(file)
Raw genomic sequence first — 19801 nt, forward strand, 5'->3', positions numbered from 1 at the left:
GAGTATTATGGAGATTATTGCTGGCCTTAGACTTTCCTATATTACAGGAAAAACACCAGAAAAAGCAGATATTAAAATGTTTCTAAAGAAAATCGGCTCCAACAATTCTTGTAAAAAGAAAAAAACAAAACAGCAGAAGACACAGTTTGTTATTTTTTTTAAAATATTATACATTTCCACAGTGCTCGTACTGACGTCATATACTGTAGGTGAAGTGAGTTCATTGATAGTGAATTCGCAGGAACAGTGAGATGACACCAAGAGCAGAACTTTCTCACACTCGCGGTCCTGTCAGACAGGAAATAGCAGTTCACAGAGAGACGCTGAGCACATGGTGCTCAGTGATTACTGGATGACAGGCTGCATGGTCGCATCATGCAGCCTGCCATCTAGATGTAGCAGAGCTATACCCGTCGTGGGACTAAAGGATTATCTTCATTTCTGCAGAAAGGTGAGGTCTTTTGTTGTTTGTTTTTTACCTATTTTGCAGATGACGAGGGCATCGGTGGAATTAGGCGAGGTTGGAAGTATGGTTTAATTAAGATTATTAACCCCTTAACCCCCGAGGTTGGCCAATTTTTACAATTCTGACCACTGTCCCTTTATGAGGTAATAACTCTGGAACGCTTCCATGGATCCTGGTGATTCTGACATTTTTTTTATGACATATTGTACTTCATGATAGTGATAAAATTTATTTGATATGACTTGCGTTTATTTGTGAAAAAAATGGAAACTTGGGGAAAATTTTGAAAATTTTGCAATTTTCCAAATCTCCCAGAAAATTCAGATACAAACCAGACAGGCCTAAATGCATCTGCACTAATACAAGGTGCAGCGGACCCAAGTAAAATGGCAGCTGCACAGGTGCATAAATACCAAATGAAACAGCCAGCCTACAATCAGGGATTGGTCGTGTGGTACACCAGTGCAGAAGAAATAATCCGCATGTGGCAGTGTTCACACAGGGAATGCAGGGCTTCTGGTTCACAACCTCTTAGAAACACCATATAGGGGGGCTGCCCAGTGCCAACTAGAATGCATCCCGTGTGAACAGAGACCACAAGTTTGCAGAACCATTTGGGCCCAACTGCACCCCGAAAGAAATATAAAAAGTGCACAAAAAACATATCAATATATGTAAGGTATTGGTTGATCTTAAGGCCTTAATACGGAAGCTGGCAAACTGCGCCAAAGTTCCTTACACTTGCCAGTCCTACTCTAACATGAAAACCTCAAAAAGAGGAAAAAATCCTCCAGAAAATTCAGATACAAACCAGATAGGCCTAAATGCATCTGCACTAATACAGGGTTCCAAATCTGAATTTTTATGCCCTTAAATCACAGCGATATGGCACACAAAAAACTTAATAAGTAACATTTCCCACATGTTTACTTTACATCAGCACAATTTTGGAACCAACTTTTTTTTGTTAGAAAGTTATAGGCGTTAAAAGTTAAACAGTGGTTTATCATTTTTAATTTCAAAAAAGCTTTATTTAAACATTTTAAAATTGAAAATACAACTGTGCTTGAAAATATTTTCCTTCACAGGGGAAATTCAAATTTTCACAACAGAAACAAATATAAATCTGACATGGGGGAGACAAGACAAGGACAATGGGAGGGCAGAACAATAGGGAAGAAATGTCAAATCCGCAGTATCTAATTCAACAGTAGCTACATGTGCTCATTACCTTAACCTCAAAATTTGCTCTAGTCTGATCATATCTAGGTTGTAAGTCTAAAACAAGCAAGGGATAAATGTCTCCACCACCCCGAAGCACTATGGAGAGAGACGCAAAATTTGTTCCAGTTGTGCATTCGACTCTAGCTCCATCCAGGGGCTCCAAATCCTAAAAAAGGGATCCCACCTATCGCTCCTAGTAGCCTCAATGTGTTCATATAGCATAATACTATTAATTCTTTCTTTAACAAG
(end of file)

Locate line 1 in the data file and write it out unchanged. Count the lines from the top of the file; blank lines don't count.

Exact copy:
Raw genomic sequence first — 19801 nt, forward strand, 5'->3', positions numbered from 1 at the left: